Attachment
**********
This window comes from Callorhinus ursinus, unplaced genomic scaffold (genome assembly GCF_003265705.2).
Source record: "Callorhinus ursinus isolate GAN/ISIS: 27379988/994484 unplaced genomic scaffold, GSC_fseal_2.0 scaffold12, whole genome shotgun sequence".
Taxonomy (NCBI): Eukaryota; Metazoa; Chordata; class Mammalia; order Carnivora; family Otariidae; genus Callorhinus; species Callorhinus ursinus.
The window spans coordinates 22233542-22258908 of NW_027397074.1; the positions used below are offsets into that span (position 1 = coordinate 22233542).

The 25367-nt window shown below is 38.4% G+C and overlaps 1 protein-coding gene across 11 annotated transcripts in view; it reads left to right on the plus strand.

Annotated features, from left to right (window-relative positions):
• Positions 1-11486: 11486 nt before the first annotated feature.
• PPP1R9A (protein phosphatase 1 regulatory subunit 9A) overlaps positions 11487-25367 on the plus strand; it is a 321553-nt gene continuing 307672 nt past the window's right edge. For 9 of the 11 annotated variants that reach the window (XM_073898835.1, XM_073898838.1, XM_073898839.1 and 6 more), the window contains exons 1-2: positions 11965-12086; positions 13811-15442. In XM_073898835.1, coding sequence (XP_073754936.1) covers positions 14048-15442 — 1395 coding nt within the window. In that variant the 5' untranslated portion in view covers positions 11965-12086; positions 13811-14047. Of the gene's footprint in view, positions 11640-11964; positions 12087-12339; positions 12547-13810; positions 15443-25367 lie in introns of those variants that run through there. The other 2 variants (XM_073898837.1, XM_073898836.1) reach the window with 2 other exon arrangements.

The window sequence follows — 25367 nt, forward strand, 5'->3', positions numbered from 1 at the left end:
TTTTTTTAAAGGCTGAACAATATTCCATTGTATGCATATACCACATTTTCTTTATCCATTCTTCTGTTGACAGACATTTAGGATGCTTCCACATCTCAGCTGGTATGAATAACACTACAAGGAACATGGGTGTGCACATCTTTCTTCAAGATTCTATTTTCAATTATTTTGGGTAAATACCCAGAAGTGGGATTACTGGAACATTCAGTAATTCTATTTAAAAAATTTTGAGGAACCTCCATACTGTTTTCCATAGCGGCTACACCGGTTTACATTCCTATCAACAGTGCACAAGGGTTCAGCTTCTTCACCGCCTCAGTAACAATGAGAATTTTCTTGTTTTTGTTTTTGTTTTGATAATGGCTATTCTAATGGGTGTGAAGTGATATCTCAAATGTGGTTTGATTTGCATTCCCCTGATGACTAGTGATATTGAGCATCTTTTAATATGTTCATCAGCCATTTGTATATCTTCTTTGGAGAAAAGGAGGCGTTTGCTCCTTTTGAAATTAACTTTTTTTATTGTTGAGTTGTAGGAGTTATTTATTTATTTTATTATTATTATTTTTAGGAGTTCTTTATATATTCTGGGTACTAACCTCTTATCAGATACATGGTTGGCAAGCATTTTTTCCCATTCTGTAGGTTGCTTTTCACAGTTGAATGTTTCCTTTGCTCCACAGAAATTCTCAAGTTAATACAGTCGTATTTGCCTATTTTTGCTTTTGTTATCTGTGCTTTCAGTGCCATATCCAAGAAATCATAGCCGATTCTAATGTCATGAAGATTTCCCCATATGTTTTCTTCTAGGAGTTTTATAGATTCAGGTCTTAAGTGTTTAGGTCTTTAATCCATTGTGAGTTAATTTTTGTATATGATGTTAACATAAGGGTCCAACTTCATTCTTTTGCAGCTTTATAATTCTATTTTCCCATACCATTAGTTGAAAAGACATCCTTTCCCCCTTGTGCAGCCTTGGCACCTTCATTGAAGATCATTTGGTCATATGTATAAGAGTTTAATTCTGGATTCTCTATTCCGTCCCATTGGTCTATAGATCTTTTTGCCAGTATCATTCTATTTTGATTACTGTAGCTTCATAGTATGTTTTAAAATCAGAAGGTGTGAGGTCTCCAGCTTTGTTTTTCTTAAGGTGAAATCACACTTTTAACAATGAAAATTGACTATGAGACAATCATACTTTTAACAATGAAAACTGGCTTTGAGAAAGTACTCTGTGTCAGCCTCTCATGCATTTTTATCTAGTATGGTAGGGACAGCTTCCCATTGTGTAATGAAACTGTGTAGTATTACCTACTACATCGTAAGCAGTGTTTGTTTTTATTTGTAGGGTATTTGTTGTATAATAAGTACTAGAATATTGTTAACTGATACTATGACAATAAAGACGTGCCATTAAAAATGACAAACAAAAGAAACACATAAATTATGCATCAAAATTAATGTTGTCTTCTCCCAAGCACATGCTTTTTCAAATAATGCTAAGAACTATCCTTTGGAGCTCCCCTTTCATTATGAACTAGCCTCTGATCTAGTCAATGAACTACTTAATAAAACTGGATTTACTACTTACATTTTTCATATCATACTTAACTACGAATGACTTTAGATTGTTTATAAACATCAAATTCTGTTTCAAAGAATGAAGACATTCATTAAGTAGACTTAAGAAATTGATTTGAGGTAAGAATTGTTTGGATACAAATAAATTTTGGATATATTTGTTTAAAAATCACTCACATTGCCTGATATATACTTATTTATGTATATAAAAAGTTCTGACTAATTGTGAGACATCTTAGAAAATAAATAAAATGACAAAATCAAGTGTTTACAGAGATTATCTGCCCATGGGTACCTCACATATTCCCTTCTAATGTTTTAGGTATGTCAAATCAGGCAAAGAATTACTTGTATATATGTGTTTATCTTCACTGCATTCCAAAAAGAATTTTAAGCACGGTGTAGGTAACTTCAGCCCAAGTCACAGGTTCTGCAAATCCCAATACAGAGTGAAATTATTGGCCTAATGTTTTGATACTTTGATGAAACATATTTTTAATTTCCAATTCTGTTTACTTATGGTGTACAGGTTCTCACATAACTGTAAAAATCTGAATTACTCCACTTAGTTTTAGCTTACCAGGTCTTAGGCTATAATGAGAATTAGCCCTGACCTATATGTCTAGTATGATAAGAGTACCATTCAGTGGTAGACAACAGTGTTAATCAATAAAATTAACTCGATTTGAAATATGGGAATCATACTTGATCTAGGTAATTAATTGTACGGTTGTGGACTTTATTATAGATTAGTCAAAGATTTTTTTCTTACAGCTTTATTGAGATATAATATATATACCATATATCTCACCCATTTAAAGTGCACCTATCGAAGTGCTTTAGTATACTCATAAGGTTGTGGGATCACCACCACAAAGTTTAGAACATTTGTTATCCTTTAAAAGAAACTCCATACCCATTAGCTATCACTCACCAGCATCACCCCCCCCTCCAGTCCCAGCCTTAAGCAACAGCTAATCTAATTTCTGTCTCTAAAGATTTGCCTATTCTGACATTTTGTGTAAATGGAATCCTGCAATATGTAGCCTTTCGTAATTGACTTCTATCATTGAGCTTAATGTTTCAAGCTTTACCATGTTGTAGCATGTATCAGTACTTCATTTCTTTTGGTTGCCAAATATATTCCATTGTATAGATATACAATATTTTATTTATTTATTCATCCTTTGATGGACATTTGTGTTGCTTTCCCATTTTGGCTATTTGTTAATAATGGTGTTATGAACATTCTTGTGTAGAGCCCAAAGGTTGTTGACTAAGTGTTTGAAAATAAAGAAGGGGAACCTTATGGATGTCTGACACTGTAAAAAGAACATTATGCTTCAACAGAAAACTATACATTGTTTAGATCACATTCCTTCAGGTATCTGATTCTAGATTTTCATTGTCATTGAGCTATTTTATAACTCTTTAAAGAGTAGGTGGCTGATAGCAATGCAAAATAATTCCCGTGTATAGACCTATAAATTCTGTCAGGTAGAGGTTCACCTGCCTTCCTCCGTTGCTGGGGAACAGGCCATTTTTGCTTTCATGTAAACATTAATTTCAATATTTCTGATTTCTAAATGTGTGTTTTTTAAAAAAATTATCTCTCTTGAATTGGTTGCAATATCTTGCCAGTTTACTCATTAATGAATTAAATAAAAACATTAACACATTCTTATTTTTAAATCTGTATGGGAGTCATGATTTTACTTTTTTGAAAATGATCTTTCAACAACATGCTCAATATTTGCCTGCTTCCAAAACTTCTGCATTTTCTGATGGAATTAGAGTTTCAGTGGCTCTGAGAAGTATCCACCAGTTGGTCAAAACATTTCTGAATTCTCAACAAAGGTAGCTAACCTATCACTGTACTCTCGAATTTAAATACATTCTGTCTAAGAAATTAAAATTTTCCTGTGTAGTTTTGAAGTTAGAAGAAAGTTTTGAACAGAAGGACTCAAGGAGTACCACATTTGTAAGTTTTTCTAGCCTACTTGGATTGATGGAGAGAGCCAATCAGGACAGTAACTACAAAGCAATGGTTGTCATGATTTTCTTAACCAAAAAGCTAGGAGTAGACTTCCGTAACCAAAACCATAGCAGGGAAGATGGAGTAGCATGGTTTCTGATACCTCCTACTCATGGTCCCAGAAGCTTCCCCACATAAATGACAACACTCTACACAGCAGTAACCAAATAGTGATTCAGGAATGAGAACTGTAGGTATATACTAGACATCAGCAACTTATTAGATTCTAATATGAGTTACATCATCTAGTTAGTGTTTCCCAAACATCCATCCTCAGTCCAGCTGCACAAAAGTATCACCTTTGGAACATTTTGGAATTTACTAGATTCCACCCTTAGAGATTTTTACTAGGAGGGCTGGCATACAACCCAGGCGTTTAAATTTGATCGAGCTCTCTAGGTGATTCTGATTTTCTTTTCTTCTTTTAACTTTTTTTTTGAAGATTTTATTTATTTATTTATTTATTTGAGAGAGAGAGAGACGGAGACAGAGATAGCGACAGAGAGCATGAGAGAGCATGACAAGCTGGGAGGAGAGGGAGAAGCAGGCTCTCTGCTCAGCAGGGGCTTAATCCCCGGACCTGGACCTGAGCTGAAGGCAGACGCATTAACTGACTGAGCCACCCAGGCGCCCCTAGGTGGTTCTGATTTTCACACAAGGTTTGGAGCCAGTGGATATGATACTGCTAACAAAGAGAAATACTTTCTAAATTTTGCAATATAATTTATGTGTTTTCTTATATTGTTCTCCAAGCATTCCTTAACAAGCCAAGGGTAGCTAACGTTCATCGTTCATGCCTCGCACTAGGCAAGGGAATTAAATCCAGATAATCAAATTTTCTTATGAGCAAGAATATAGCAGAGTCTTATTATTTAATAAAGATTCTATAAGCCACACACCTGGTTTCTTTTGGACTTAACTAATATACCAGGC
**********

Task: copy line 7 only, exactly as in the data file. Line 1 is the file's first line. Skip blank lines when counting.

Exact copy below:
• Positions 1-11486: 11486 nt before the first annotated feature.